1979; Snodgrass & Rosenthal, 1985; Swann, Stein-Seroussi, & McNulty, 1992) and to refrain from knowing too much about the actor's true feelings. However, not all individuals are inclined to politely ignore or fail to register leakage of covert feelings. Some are particularly adept at perceiving and interpreting the less controlled channels of communication (body movements, tone of voice, rapid changes in affect) compared to the more controlled channels (speech and facial expression), and therefore, tend to rely on these less controlled channels for emotional information (DiMatteo & Hall, 1979; Rosenthal, Hall, DiMatteo, Rogers, & Archer, 1979). Rosenthal and DePaulo (1979) coined the term "eavesdropping on nonverbal cues" to describe observers' ability to accurately interpret information that actors leak through the less controlled channels of communication. They found that females generally were more polite than males in their interpretation of nonverbal cues, relying heavily on the face for emotional information, and that females showed a decline in eavesdropping on less controlled channels of communication relative to males from adolescence to adulthood (Blanck, Rosenthal, Snodgrass, DePaulo, & Zuckerman, 1981). These findings may be consistent with normative expectations for women to smooth interpersonal relations (Hall, Carter, & Hogan, 2000). Effect of Detecting Hidden Emotions There has been a relatively small amount of research on the interpersonal ramifications of eavesdropping on nonverbal cues. As a result, very little is known about whether interactions, interaction participants, and subsequent relationships actually suffer from eavesdropping. Snodgrass and Rosenthal (1985) found that eavesdropping on uncontrolled channels of nonverbal behavior in adult interactions resulted in more accurate detection of covert feelings. One might reason that eavesdropping would be detrimental to smooth social functioning, since politeness norms, would operate against knowing too much about others' hidden emotions. Accordingly, in a study of adolescents, high school teachers rated their students who were less likely to eavesdrop (that is, who were very skilled at interpreting facial cues relative to leakier channels) as more socially effective with peers than their students who were more likely to eavesdrop (that is, were less skilled in reading the face relative to leakier channels) (Rosenthal & DePaulo, 1979). Research using a different measure of eavesdropping finds that individuals able to eavesdrop on negative emotions are rated as less effective in an organizational setting by a supervisor (Elfenbein & Ambady, 2002). In sum, this research would suggest that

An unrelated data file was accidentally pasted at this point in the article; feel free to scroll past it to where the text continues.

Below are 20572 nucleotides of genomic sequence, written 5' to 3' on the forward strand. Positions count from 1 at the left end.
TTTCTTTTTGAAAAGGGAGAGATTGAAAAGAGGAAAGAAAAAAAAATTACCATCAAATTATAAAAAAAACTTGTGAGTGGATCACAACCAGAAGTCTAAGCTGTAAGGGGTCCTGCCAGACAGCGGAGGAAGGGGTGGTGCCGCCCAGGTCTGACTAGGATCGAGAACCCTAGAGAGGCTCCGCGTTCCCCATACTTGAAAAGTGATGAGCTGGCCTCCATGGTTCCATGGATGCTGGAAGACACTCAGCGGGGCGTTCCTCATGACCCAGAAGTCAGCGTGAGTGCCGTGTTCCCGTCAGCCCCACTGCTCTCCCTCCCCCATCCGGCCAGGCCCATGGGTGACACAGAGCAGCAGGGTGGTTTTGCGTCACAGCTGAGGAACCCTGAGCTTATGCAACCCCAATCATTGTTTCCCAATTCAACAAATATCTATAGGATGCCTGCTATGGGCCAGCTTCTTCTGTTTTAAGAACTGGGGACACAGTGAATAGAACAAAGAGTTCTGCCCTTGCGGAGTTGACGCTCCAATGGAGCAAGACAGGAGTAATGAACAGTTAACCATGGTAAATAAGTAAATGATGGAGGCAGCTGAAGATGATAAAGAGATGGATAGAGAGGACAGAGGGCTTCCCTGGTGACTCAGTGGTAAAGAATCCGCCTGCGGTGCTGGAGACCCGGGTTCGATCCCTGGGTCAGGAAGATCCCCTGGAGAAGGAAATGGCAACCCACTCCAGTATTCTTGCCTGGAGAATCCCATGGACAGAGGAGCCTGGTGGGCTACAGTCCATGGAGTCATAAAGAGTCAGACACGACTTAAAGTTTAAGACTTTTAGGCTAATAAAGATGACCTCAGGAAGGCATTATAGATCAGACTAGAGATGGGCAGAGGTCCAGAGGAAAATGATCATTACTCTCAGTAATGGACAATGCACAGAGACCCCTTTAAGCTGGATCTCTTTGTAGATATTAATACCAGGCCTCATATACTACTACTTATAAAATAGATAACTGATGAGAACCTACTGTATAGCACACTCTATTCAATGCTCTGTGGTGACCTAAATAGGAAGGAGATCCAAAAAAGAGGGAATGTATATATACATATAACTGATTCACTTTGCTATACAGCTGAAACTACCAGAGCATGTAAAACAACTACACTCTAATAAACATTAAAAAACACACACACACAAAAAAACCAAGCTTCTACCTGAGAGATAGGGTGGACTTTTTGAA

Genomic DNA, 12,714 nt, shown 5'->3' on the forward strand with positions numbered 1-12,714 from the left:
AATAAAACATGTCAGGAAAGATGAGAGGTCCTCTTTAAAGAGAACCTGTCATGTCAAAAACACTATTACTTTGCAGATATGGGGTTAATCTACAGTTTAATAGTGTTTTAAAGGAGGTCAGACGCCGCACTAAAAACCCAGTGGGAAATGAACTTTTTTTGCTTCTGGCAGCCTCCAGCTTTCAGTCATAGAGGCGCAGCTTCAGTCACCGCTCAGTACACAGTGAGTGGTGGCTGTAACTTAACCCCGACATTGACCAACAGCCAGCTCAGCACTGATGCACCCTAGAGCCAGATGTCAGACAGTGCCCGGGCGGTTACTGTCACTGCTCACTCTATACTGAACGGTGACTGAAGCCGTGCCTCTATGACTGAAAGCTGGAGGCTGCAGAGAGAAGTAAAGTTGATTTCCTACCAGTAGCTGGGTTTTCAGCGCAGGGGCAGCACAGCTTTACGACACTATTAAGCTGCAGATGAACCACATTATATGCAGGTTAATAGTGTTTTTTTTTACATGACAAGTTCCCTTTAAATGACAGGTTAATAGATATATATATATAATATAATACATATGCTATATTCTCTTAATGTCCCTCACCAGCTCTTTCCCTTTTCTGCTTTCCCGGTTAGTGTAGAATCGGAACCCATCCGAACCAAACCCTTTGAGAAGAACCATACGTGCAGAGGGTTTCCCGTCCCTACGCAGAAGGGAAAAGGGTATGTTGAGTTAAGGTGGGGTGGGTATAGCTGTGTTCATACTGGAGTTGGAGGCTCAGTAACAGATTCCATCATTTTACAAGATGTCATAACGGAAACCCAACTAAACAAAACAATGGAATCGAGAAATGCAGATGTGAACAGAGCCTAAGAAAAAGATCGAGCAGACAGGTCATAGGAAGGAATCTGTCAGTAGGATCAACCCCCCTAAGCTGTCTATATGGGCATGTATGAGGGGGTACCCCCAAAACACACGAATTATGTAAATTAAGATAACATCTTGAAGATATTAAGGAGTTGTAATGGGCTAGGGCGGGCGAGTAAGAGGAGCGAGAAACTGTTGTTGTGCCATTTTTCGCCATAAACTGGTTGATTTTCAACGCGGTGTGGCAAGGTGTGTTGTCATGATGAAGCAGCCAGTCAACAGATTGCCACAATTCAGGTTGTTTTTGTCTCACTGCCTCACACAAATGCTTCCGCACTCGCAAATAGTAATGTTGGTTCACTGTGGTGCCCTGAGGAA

detection of negative emotion might negatively impact felt rapport in an interaction, however, studies have yet to investigate its effect on rapport during interaction. If the normative expectations of an interaction are congruent with the detection of covert feelings, eavesdropping on uncontrolled nonverbal channels may have different effects. Indeed, in certain settings, interactants may benefit from the heightened interpersonal sensitivity offered by detection of hidden emotion. Studies of physician sensitivity to nonverbal cues generally have demonstrated that sensitivity to body cues had a more positive association with patient relations and rated clinical skill than did sensitivity to facial cues. Physicians who were more, compared to less, sensitive to body cues were rated by supervisors as demonstrating greater clinical ability (Rosenthal et al., 1979), had more satisfied patients (DiMatteo, 1979), and were more popular with patients (DiMatteo, Prince, & Hays, 1986; although patient satisfaction ratings in this study were unrelated to the physician's sensitivity to cues in any channel). As DiMatteo et al. (1986) have pointed out, physicians who are particularly attuned to patient body cues may be more likely to perceive and address, therapeutically, patient distress before that distress leads to problems with patient involvement in treatment. Furthermore, patients may be expecting their physicians to express empathic understanding of covert feelings. There is also some evidence which suggests that detection of hidden emotion may extend to other service contexts. Research that has examined the effect of detecting emotions on consumer perception of customer service finds that employees more sensitive to overt face and covert body cues were judged by customers to be better service providers (Markos & Puccinelli, 2004). However, even within the service domain the desirability of sensitivity to body cues may depend on the context (Tickle-Degnen, 1998). Research finds for example that occupational therapists skilled at eavesdropping, or reading covert cues, were rated higher by superiors in a pediatric rehabilitation setting and lower in a psychiatric rehabilitation setting (Tickle-Degnen, 1998). In a clinical setting that treats children who may have difficulty communicating via controlled channels, clinicians would be expected, if not encouraged, to read body cues to help a patient. Moreover, these younger patients may not have yet espoused social norms that suggest otherwise. In contrast, an adult psychiatric facility may be characterized by the same norms as nonclinical settings as patients work to adapt to everyday adult life. Thus, the effect of eavesdropping may depend largely on the context and in some circumstances could be beneficial to rapport.